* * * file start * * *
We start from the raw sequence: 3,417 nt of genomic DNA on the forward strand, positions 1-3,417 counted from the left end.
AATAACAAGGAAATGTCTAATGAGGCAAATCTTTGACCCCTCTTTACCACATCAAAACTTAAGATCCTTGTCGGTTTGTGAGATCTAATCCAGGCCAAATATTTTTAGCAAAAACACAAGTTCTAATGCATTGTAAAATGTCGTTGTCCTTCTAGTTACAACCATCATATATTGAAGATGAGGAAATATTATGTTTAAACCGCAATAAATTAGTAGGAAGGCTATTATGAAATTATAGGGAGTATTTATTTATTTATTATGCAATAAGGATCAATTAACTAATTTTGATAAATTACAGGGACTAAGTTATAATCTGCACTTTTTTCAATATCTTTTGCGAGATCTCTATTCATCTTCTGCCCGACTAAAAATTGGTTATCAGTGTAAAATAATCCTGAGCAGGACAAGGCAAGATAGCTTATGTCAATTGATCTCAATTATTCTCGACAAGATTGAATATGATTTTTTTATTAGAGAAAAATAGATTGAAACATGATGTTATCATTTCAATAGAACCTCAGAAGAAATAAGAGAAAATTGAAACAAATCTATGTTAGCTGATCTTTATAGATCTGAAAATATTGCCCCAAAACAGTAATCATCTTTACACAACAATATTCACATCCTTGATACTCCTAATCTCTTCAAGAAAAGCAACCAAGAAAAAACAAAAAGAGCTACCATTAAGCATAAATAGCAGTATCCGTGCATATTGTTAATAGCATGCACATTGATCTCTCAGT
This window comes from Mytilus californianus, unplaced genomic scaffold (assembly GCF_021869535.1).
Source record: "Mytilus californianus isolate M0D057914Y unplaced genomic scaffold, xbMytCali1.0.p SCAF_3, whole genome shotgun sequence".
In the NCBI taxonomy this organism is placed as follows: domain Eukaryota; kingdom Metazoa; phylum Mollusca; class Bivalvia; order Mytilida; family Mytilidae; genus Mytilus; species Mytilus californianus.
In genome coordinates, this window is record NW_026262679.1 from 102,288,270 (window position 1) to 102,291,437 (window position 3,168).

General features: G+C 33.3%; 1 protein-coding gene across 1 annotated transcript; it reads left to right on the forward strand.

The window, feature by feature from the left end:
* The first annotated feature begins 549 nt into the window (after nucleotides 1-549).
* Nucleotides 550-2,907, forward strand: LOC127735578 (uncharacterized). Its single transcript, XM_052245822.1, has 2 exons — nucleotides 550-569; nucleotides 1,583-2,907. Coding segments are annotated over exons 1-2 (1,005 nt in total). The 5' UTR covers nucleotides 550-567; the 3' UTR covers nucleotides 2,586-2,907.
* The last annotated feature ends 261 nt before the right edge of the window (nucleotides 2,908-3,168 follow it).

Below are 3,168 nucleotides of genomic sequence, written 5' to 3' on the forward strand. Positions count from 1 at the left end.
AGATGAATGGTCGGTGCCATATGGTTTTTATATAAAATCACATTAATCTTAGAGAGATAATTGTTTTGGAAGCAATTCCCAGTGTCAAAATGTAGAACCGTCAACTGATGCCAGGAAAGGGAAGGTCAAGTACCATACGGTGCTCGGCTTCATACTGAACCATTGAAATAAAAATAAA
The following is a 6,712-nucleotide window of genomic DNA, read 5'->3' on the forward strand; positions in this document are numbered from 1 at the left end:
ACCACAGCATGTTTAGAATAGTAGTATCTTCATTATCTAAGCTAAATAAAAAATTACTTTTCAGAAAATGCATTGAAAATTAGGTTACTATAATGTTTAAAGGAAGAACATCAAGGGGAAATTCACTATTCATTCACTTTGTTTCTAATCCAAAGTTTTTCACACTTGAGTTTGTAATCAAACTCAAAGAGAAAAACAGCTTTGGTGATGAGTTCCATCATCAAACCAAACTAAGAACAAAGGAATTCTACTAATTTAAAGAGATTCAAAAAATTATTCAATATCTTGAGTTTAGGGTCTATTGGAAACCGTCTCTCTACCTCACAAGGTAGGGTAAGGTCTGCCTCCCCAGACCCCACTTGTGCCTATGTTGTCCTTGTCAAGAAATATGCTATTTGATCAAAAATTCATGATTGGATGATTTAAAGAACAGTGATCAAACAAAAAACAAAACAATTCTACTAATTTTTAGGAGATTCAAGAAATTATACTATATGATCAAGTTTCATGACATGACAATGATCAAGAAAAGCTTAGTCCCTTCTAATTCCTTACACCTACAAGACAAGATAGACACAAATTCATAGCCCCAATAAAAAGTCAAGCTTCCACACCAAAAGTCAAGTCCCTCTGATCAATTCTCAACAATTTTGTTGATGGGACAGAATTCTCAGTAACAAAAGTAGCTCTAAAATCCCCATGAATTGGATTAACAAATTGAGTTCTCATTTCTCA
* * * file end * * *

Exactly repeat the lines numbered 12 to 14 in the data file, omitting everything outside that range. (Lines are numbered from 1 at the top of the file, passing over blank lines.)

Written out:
Below are 3,168 nucleotides of genomic sequence, written 5' to 3' on the forward strand. Positions count from 1 at the left end.
AGATGAATGGTCGGTGCCATATGGTTTTTATATAAAATCACATTAATCTTAGAGAGATAATTGTTTTGGAAGCAATTCCCAGTGTCAAAATGTAGAACCGTCAACTGATGCCAGGAAAGGGAAGGTCAAGTACCATACGGTGCTCGGCTTCATACTGAACCATTGAAATAAAAATAAA
The following is a 6,712-nucleotide window of genomic DNA, read 5'->3' on the forward strand; positions in this document are numbered from 1 at the left end: